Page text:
Repair vs. Replace: Flipping Your Asset Maintenance Program from Reactive to Proactive

As assets continue to age, all asset managers struggle with this balance: when to repair vs. when to replace a piece of equipment. Strict rules of thumb don't always apply in every situation.

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By Bradley Williams

As assets continue to age, all asset managers struggle with this balance: when to repair vs. when to replace a piece of equipment. Strict rules of thumb don’t always apply in every situation. Instead, the question becomes: What steps can utility professionals take to make timely decisions about asset health, asset failure and new construction designs? How can we improve asset performance with our limited capital and maintenance budgets?

Taking a data-driven, value-based approach to asset management can provide the key. Armed with the right data to defend investment decisions and gain project approval faster, utility asset managers can take asset management far beyond “repair or replace,” and change their asset maintenance programs from reactive, or “run to failure,” to proactive, or planning-driven.

Taking a Phased Approach to Asset Performance Management

Utilities are at different levels of maturity in asset performance management—for some, asset performance management plays no role in their asset management efforts; some look at asset health, but don’t tie it to an asset maintenance strategy; and some have prioritized asset health and predictive analytics to aid in right work/right time asset management.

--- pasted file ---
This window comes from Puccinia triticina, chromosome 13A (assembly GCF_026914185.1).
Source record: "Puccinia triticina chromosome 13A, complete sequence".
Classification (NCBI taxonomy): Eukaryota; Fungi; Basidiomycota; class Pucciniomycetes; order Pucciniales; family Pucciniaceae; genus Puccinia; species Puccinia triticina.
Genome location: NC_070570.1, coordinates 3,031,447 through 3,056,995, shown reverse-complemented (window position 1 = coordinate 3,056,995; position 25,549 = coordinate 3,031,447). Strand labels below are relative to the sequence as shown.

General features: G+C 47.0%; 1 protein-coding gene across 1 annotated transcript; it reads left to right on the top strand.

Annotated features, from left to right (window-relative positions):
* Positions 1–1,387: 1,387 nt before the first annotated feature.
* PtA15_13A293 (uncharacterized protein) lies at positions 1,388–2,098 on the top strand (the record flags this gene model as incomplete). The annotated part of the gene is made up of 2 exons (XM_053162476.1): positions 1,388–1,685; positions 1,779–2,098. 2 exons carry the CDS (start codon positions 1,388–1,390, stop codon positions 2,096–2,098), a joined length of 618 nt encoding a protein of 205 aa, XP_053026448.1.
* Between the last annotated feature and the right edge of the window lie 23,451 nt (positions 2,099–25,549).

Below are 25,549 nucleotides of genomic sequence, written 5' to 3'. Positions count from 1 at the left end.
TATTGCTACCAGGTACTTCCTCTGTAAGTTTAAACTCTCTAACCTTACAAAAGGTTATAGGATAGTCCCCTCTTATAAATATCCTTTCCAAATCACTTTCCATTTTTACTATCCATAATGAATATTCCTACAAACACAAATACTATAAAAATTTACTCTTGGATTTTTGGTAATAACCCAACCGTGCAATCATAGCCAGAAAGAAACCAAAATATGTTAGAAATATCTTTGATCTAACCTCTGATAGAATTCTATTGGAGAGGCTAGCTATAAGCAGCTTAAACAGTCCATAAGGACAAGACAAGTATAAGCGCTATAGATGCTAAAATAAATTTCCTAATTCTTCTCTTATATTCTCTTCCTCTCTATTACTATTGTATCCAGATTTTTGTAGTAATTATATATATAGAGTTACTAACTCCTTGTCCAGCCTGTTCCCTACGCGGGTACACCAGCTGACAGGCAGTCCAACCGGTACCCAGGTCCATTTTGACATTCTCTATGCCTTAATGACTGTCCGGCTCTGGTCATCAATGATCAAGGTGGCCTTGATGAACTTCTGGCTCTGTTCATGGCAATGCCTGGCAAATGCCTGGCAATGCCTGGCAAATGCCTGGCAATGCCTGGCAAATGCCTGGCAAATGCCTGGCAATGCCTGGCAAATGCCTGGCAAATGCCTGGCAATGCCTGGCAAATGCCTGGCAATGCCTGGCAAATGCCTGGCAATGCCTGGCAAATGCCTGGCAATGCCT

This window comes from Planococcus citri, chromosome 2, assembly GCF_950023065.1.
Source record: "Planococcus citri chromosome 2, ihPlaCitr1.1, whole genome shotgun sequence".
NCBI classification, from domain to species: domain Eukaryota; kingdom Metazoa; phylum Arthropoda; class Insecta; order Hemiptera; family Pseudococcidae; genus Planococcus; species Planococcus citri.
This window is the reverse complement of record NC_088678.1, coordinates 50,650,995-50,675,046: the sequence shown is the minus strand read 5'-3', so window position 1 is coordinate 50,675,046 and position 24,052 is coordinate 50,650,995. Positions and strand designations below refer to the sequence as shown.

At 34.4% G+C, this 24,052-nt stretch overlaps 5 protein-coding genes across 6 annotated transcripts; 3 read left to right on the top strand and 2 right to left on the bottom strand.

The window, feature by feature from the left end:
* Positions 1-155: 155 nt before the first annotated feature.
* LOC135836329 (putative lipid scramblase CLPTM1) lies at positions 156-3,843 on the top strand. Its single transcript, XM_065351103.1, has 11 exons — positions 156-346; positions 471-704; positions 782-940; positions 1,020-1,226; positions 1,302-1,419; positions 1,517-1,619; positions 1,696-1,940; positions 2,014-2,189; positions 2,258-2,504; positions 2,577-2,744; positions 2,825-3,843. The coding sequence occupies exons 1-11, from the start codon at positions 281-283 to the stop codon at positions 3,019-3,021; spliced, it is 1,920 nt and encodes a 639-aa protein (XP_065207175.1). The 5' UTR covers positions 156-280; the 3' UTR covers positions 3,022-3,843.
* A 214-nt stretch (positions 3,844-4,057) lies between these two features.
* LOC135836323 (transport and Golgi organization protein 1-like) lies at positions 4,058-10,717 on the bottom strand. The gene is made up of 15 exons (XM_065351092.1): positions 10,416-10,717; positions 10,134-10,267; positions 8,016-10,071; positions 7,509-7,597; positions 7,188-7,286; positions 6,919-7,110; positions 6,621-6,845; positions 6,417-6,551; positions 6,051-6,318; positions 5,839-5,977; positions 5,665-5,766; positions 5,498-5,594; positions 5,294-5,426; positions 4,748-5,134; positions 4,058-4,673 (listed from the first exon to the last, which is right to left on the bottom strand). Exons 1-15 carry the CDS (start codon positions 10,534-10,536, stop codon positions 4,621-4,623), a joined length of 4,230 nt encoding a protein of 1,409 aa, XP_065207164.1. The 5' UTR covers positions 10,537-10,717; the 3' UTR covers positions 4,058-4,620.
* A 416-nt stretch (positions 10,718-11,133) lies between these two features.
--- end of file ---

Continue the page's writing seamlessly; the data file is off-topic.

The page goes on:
A reactive approach means that when the asset breaks down, the technician responds and fixes it. It requires unplanned maintenance scheduling—often a callout and an overtime response is necessary. This is often how utilities deal with asset failures. But what if the technician could deal with the issue before the asset breaks, and during regular business hours, where he or she has data and intelligence regarding logistical support and the right tools necessary for the job before heading out?

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This latter type of approach is a preventive approach and involves using data about planned usage and actual usage to estimate the life of the asset and to drive the maintenance schedule, rather than waiting for the asset to break. Further, this preventative approach provides the utility with the necessary insight to drive and schedule forecasted maintenance, using a time-based or a usage-based maintenance schedule, in a fashion similar to the way we maintain our cars.